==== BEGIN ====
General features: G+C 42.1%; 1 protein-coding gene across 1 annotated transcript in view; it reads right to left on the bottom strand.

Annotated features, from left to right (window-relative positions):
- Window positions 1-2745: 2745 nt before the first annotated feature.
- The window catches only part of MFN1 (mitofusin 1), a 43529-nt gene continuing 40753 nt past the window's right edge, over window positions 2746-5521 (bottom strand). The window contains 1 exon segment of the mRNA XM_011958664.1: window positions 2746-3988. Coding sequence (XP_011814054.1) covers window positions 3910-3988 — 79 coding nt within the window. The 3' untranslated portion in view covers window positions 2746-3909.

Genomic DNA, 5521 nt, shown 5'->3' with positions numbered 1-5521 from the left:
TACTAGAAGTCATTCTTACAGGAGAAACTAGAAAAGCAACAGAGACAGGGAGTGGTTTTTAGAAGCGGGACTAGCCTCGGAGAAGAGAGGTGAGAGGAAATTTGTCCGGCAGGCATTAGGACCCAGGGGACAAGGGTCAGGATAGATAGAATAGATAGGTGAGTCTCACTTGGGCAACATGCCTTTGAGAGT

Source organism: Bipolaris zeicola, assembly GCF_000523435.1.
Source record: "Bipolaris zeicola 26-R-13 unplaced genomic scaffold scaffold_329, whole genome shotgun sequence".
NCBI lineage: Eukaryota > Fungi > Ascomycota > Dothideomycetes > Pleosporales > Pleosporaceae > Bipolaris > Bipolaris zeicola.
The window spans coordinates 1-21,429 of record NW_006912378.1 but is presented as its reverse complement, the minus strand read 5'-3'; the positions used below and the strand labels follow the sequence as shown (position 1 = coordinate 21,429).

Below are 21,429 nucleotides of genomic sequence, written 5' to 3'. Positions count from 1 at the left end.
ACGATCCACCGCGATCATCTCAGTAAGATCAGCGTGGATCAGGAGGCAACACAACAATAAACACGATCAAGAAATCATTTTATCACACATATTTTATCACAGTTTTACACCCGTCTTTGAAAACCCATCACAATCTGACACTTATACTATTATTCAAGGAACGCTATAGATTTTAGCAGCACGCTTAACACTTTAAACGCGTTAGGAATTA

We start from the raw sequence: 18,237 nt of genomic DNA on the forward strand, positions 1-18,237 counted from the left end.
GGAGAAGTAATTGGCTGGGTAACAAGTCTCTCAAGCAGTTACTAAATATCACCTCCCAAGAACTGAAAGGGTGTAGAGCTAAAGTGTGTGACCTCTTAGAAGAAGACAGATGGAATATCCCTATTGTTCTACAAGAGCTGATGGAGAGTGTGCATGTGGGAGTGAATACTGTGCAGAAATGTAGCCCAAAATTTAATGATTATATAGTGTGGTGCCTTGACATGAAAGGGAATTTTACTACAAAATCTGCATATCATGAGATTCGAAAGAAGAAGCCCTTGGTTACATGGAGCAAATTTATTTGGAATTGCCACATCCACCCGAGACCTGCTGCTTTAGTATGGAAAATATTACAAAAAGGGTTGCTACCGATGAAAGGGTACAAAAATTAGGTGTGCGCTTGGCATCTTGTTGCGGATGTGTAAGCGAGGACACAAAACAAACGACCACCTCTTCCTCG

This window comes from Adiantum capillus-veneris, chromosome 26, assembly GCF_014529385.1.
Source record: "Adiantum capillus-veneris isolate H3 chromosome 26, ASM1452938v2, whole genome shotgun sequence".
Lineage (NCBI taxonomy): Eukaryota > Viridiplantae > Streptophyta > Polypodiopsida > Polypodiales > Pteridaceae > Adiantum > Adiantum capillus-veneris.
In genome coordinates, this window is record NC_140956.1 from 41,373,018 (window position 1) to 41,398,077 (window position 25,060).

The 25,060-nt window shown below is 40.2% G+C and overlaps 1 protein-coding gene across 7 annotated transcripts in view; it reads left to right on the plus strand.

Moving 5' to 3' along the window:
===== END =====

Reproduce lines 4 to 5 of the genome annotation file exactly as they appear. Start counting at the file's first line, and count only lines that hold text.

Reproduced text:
- The window catches only part of MFN1 (mitofusin 1), a 43529-nt gene continuing 40753 nt past the window's right edge, over window positions 2746-5521 (bottom strand). The window contains 1 exon segment of the mRNA XM_011958664.1: window positions 2746-3988. Coding sequence (XP_011814054.1) covers window positions 3910-3988 — 79 coding nt within the window. The 3' untranslated portion in view covers window positions 2746-3909.

Genomic DNA, 5521 nt, shown 5'->3' with positions numbered 1-5521 from the left: